One of my favorite walks to do in NYC is the Lower East Side (Manhattan) to Williamsburg (Brooklyn) via the Williamsburg Bridge. No subway or car is required, allowing you to really feel the beat of the city. Additionally, while I do take plenty of guests across the Brooklyn Bridge on my private photo safaris, I’m partial to the Williamsburg Bridge as it’s less crowded and more edgy with lots of graffiti and steel.
Hey New York locals and visitors! Don’t miss taking my Private Photo Journey, including a custom itinerary and professional photos of your group to keep. Plus, you get to hang out with me, so pretty much a win-win 🙂
The Lower East Side
The Lower East Side is known for many things, particularly its rich immigrant history. During the 19th century and into the 20th, the neighborhood was full of tenement buildings crammed with immigrant families in poor conditions. The Tenement Museum, a living museum with costumed interpreters, allows you to explore this.
One population that was prominent in the neighborhood during this time was Jewish immigrants, many of whom came to America to experience the American dream of freedom and gold to escape persecution and anti-semitism in places like Russia and Germany.
For this reason, I highly recommend taking in some Jewish culture at places like;
- Katz’s Delicatessen: Open since 1888, this place is NOT overrated. It has an old school cafeteria feel and you’ll be given samples as you wait for your massive pastrami sandwich, hands down the best in the city. That’s not an opinion; that’s fact.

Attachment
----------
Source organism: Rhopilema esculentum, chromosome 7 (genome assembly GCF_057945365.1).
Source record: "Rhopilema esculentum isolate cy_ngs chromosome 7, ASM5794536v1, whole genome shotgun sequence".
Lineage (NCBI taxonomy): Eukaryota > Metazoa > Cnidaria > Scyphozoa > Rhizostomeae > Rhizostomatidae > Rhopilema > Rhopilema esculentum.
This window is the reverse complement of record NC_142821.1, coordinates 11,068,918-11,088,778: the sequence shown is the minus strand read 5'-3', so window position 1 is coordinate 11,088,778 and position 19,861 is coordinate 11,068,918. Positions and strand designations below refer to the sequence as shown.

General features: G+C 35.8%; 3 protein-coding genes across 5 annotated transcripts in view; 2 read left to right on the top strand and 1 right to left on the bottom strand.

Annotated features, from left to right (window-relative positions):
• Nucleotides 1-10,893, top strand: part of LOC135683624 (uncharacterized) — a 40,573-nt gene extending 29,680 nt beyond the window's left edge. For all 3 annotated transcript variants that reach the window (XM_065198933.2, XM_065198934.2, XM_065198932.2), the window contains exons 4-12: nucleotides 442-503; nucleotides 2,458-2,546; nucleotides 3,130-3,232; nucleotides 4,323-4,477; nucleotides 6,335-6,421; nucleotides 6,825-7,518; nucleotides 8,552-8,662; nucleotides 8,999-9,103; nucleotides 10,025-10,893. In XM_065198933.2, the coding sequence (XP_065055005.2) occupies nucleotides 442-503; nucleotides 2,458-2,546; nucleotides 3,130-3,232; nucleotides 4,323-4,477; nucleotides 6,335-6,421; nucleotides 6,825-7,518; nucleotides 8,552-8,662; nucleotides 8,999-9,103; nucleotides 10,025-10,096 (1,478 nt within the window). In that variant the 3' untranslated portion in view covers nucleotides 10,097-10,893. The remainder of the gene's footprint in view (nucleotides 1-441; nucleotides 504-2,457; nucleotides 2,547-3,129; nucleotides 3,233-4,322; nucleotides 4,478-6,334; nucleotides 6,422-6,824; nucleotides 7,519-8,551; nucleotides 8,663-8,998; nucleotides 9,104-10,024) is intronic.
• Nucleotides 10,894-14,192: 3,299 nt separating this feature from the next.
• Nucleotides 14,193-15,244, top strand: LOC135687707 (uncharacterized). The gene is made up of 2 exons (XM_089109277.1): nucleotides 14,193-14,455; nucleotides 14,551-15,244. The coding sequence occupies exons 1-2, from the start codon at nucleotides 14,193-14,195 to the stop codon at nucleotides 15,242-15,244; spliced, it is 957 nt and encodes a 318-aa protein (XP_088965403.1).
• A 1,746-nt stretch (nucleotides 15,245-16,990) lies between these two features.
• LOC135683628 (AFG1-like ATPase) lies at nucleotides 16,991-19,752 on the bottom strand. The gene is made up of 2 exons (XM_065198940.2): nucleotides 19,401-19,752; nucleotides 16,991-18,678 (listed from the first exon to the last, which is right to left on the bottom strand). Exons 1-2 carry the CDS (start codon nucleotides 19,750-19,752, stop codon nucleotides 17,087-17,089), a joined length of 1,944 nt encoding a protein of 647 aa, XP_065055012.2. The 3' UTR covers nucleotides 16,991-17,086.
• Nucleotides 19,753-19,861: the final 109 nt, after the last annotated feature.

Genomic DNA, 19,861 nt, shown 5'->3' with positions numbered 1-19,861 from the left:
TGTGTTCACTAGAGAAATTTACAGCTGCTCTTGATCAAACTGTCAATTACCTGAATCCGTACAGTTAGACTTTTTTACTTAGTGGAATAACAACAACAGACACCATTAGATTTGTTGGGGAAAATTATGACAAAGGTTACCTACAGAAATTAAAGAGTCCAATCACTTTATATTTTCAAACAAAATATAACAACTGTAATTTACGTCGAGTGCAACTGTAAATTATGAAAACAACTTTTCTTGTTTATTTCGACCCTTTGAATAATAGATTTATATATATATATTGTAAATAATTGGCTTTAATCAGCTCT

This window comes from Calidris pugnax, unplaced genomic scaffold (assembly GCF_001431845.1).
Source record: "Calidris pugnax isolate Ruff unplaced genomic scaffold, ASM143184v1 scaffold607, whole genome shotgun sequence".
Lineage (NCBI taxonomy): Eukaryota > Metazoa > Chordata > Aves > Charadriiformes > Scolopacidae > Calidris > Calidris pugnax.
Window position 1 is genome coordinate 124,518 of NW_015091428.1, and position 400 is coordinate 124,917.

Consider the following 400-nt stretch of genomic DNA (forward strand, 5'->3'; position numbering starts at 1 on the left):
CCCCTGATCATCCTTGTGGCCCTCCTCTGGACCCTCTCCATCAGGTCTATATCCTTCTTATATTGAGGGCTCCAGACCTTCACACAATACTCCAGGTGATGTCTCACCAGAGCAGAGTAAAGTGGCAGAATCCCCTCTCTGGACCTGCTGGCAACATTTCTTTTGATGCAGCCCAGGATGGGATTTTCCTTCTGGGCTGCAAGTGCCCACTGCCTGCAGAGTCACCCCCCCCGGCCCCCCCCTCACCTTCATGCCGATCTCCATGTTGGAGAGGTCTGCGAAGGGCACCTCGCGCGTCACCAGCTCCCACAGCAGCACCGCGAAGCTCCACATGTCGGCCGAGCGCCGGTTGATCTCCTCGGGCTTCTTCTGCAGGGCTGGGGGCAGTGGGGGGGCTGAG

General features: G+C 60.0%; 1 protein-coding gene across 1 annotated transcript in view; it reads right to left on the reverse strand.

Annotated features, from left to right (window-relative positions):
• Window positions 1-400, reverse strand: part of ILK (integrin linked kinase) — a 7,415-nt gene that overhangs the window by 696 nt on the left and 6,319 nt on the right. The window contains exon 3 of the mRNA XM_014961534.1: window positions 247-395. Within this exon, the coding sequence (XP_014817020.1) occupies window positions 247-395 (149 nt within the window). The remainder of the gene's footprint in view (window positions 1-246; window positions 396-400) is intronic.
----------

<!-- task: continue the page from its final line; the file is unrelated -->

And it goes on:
- Yonah Schimmel’s Knish Bakery: Not far from Katz’s is this historic 1910 knish spot, a small and simple venue offering delicious knishes made from scratch (not the frozen variety!). Along with the traditional potato stuffed dough, they showcase other varieties like spinach and cherry. Yum!
- Kossar’s Bialys: The USA’s oldest bialy factory, open since 1936. A bialy is like a bagel with no hole — instead it had a depressed center typically with onions and/or poppy seeds — and it’s baked instead of boiled and baked.
- The Pickle Guys: In the early 1900’s Essex Street was filled to the brim with pickle places. Today The Pickle Guys boast being the only one. They showcase giant barrels full of pickled pineapple, mango, sweet peppers, cherry peppers, mangoes, horseradish, capers, watermelon, celery, baby carrots and more!
There are also hipster bites worth noshing on, my favorite of which is Pop Karma. Here you’ll find organic kernel popcorn with a slew of interesting all-natural toppings — with everything made in-house. I love the White Truffle Cheddar.
Order a bag to go so you have something to nibble while walking across the Williamsburg Bridge into Brooklyn. The Williamsburg Bridge opened in 1903, completely changing the makeup of Williamsburg, Brooklyn. Many called it the “Jews Bridge” due to all the Jewish immigrants that walked over the bridge from their tenements in the Lower East Side to settle in Williamsburg. In fact, after this bridge opened Williamsburg became the most densely populated place in the USA. By 1917 the block between South 2nd and South 3rd had over 5,000 people! It’s not surprising that air conditioning was invented in Williamsburg around this time.
The opening of the bridge truly influenced the makeup of Williamsburg. What was once a wealthy area where “robber barons” like Cornelius Vanderbilt, Charles Pratt and Charles Pfizer had waterfront mansions and factories started becoming blue collar.